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Famous Central Bankers: Alan Greenspan

Famous Central Bankers: Alan Greenspan

Alan Greenspan is one of the most notable and well known economists of the last century, due to his position as Chairman of the Federal Reserve during the dotcom bubble as well as his pre Great recession forecasts. Besides his role as the Chairman of the Fed, Greenspan has held many other roles, both in an advisory capacity to many large banks and funds, as well as owning his own consulting firm, Greenspan Associates, LLC.

After his appointment to the Fed in 1987, Greenspan had to navigate multiple recessions and crises, notably the stock market crash of October 1987, the Asian financial crisis of 1997, the dotcom bubble burst of 2000, and the terrorist attacks of September 11th, 2001. The policies Greenspan implemented helped lead the US to what was at the time the longest expansionary period in history - this was during the 1990s. After acting quickly and ensuring liquidity in the markets during the crash of 1987, Greenspan’s policies of anti-inflation and price control allowed the US economy to expand for a decade, before the dotcom bubble burst. As is the theme with all central bankers, their policies fall under discretionary monetary policy as opposed to rules based policy.

Once Greenspan left his position in 2006, he began his own consulting firm, and most notably forecast the recession of 2008 in 2007. After his forecast, he was hired in an advisory capacity by Deutsche Bank and hedge fund Paulson & Co. The recession, caused largely in part by the housing market and the collapse of the subprime mortgage market, has been in part blamed on Greenspan due to his economic policies implemented during the early and mid 2000s. Despite Greenspan’s work to help the US economy expand so dramatically, he has a controversial legacy due to some of the errors made during his tenure, particularly in the early 2000s. Greenspan cut interest rates to almost unprecedented levels in the early 2000s, which combined with his endorsement of adjustable rate mortgages, make him a polarizing figure to those who lost money in the recession.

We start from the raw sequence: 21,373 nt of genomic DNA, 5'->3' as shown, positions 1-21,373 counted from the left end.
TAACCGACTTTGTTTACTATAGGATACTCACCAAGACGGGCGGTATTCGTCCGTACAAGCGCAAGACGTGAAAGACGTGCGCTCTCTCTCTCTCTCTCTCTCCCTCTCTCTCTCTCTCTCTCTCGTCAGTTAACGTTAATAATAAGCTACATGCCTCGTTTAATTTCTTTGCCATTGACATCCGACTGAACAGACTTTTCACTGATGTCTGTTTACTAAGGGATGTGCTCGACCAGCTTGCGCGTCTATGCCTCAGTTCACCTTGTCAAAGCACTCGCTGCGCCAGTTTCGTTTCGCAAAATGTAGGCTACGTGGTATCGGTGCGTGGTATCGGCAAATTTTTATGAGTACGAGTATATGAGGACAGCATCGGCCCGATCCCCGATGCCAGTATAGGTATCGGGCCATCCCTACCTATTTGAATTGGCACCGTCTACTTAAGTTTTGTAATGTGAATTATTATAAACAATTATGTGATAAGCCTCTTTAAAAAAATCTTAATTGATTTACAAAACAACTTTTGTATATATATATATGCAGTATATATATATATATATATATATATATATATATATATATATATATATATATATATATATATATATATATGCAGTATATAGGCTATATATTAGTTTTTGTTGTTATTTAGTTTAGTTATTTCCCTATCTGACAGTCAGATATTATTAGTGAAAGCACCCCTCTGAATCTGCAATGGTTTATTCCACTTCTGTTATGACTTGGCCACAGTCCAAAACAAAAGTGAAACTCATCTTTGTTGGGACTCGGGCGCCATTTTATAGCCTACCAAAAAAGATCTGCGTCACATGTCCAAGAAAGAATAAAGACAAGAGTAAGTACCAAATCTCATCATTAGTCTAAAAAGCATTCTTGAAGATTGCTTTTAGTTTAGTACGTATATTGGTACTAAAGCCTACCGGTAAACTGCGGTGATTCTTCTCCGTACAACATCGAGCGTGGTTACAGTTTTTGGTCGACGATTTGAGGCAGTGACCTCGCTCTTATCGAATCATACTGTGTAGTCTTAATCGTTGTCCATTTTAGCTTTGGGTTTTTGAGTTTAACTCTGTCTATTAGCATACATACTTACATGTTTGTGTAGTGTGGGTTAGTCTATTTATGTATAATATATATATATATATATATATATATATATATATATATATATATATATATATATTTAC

/ Central Bankers

Famous Central Bankers: Ben Bernanke

Famous Central Bankers: Ben Bernanke

Ben Bernanke is an American economist, who’s work on monetary policy and macroeconomics earned him positions as a professor of Economics at Princeton, Stanford, and MIT, as well as led him to become Chairman of the Federal Reserve from 2006 to 2014. He was tasked with navigating the housing crisis and recession of 2008, a task which many experts believe he performed well.

The 2008 banking crisis led to a lack of confidence in the banking system as a whole, but Beranke’s aggressive and largely experimental approach to the crisis helped restore confidence to the financial system, as seen by the longest expansionary market in US history following the crisis. One of Bernanke’s most notable moves was to slash the interest rates to almost 0%, allowing banks to lend to each other and customers at lower rates, stimulating the economy.

Besides his policy moves, Bernanke made a highly controversial decision to bail out a few of the huge financial institutions that were about to go bankrupt during the crisis, fearing their failure would only serve to worsen the crisis. For example, the Fed incentivized companies like JP Morgan to take control of Bear Stearns or Merrill Lynch. Bernanke wrote about how close the global economy came to collapsing in his 2015 book, which would have occurred if not for the Fed’s moves. However, contrarians believe Bernanke should have foreseen the crisis and is in part responsible for the events. Overall, Bernanke was the most influential person in the US during the crisis due to his control over Fed policies, which is a place that naturally brings critics.